Yesterday’s post generated a constructive conversation both in the comments and on Facebook about what churches expect from members, including youth, and what those expectations convey about the importance of what we’re doing. One commentator observed, ” I have never yet heard anyone complain that working on something they were truly passionate about made them too busy.”
Let’s add some nuance to the claim that “Church Should Be The Thing That Backs Down.” Because not everything the church does is the same. Backing down on worship attendance and youth group participation in favor of all the other things people are committed to is a move toward health. I’ve never once felt the need to coerce worship attendance over soccer, or even the “personal retreats” everybody needs now and again.
But churches also commit to serving the poor and doing valuable work in the world, and backing down on those commitments is less healthy. That doesn’t help anyone.
I had a student years ago who was prone to pulling out of commitments in the 11th hour. I finally had to hold the line with her and say, “No. You have to do this now. You committed to it and people are counting on you.” She honored the commitment and she thrived. I think that approach served the student’s long-term growth.
Compare that to the way I failed at this when three students cancelled on last summer’s youth work trip just a few weeks beforehand. I didn’t hold their feet to the fire. Mostly, that’s because I was painfully aware of how poorly I had prepared students to go on the trip; precious little community had been built among participants, and students (and their parents) knew far too little about what we would actually be doing. It was a date on their calendar not difficult to swap for something else. That was on me.
We have to pick the spots where we don’t back down. That means we have to do our work in advance, so that quitting is the last thing people want to do.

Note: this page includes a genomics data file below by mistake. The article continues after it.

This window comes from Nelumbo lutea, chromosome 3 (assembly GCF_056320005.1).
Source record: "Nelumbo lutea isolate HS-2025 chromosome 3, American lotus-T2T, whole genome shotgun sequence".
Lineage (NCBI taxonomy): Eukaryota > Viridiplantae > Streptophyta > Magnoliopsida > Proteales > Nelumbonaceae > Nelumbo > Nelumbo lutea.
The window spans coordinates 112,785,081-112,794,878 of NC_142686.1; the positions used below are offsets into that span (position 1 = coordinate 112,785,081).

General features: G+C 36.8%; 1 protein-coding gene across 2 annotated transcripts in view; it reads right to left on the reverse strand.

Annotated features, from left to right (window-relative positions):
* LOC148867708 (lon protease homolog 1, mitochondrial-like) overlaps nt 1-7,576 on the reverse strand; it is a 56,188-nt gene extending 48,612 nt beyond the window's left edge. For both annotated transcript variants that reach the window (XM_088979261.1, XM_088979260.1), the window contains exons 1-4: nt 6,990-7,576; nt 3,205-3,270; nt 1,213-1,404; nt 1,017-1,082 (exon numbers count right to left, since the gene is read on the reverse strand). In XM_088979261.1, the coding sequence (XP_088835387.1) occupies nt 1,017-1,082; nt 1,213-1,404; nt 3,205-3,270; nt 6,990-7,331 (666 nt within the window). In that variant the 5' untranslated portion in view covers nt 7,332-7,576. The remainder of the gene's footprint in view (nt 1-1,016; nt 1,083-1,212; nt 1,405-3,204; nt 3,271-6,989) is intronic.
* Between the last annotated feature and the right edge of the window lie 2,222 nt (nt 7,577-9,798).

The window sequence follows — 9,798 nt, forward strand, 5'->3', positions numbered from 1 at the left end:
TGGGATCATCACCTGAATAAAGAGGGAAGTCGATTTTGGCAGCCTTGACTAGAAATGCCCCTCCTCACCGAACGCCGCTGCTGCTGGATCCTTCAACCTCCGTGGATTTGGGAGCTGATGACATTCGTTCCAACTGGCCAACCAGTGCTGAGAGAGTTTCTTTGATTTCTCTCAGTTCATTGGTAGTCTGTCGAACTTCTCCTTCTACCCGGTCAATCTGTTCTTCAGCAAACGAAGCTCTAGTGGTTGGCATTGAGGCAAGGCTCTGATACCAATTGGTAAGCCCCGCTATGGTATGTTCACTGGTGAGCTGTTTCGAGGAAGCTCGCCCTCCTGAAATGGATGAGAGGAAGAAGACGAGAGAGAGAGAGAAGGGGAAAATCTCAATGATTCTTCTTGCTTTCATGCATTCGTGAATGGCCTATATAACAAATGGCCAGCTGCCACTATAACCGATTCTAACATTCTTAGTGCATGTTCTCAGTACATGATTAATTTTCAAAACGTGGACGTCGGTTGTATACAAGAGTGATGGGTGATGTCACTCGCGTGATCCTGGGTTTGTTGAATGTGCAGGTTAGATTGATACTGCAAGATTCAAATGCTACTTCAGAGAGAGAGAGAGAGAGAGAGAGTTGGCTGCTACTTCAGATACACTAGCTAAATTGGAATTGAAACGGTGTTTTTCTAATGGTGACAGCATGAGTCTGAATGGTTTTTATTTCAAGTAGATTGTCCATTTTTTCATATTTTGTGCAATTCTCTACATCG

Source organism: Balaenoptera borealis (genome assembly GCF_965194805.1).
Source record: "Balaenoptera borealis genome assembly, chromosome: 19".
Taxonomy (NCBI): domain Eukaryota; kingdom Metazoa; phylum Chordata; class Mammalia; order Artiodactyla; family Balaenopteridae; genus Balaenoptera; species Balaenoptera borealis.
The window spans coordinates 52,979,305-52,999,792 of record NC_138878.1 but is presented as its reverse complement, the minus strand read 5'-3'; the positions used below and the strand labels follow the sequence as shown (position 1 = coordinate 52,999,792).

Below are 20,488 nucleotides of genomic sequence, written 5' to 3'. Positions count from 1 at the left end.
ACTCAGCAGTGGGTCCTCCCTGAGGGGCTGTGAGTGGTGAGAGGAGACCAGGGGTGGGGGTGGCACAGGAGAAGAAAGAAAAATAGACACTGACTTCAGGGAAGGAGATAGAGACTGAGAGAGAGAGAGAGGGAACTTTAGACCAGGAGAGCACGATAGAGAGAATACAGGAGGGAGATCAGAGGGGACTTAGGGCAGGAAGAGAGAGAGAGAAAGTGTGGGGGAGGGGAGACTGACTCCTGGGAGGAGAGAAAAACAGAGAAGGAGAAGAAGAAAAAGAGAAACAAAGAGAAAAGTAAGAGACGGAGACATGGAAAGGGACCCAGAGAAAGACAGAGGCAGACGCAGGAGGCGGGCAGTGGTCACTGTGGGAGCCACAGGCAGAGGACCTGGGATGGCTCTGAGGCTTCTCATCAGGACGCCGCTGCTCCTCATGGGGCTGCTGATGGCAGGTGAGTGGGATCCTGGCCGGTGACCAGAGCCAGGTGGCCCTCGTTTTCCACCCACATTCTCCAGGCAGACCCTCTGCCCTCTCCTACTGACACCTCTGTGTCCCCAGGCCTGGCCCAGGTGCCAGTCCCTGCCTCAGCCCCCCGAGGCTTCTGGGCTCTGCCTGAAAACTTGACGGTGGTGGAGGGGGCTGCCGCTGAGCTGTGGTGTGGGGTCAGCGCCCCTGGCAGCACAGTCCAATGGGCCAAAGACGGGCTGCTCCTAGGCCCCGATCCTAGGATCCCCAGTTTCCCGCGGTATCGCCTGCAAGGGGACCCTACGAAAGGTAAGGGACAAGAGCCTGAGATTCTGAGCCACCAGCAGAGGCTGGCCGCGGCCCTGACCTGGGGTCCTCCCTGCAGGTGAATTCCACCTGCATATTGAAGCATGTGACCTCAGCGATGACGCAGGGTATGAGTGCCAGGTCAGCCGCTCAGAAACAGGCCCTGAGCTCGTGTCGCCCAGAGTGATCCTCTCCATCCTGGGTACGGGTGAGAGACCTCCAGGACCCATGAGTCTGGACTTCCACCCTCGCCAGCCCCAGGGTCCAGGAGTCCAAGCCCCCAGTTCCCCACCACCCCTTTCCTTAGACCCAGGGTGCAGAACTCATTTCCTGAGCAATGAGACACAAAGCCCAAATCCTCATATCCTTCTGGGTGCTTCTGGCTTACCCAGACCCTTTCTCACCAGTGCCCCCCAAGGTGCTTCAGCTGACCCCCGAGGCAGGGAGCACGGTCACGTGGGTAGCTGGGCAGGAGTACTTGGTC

And always grace and mercy abound.
3 thoughts on “When The Church Should Not Be The Thing That Backs Down”
Your posts have made me think a lot. The thing that really comes through as I think of the ways that people pursue their interests/obligations, is the sense that what is missing when it comes to church commitments is that there is either a lack of a sense of any personal value added to one’s life and/or a breakdown of Christian relationships. In terms of personal value, sports, school work and such give our kids a very clear connection to personal gain. (I.e. College acceptance & scholarships, academic and physical achievements and rewards, etc.). Sports and other activities do provide a slice of community for our students and their families. Go to any school at lunch and see how students section themselves off from each other based on their shared activities and interests. Watch how parents interact during a game heir kids are playing.
So why is the Church left out? I think it is because we were never meant to just share life around “church” gatherings. We should be present at games, we should be supporting student achievements, we should share all of life. Sadly the Church has moved toward acting like any other organization and has reaped that harvest. If our programs don’t add any kind of value or sustain any real relationships, then our programs must change. They must not be designed for the purpose of sustaining themselves as programs, they must be designed to sustain and enhance relationships…relationships with God and with each other.
This is not a failure of youth ministry, it is a failure of the Church neglecting true fellowship. Truly, people make time for things they are passionate about. If we are passionate about the Church (the ekklasia aka assembly of believers) then we will be passionate about being in their lives outside of worship. And if people build bonds, hen maybe ey won’t want to miss out on the other gatherings of the ekklasia.
Powerful stuff, Reece